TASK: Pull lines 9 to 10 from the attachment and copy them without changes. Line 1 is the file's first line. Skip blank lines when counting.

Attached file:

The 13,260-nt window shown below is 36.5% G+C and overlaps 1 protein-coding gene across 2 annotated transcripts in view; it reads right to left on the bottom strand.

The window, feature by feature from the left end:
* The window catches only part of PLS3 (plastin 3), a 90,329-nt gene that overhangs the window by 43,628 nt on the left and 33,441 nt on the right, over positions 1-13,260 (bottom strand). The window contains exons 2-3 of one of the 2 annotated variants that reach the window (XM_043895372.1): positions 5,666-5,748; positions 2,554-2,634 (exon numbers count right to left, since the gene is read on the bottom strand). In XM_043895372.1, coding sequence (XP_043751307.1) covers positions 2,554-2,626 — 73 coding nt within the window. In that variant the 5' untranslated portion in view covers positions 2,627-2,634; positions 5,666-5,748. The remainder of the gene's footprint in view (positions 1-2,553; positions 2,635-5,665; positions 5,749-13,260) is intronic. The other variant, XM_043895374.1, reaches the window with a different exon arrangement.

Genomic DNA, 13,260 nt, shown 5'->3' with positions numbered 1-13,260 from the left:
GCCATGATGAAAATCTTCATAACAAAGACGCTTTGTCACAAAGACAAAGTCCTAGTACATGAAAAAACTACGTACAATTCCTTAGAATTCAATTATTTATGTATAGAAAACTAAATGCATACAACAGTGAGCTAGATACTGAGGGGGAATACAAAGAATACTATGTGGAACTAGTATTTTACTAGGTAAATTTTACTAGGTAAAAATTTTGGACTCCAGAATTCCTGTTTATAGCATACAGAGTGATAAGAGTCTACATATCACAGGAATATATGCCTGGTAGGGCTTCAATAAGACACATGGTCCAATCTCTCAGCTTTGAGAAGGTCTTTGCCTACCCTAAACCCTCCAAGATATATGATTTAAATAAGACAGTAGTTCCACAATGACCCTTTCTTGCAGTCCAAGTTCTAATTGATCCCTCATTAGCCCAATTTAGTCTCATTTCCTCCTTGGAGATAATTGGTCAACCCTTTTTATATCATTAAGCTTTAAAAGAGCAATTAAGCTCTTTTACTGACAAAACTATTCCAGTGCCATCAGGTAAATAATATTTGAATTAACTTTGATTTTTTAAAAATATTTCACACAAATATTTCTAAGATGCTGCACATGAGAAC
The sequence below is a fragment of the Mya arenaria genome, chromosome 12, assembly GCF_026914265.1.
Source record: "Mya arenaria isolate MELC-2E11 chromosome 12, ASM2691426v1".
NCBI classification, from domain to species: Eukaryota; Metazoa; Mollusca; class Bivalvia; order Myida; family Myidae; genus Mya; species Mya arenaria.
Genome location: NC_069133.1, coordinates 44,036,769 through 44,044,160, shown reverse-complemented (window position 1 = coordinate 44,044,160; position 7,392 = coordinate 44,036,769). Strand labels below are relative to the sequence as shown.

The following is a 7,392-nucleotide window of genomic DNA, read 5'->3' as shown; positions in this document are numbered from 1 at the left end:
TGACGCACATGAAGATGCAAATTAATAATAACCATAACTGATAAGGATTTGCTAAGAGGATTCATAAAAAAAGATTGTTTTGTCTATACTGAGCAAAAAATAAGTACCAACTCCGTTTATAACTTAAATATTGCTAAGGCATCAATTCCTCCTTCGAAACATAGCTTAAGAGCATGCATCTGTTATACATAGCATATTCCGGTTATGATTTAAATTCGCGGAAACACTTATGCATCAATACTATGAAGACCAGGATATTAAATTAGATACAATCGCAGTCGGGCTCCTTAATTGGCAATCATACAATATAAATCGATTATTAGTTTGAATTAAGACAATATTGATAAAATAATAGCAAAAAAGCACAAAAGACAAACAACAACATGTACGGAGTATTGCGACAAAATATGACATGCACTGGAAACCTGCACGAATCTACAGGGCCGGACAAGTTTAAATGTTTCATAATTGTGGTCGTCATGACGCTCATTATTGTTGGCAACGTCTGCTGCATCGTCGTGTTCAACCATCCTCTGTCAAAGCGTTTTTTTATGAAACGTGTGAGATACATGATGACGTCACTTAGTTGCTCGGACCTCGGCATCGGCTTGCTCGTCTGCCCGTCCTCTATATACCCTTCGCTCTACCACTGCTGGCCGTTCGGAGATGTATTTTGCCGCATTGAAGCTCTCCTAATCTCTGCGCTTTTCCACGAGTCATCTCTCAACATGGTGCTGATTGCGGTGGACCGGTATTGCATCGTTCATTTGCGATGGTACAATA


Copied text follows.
Genome location: NC_069133.1, coordinates 44,036,769 through 44,044,160, shown reverse-complemented (window position 1 = coordinate 44,044,160; position 7,392 = coordinate 44,036,769). Strand labels below are relative to the sequence as shown.

The following is a 7,392-nucleotide window of genomic DNA, read 5'->3' as shown; positions in this document are numbered from 1 at the left end: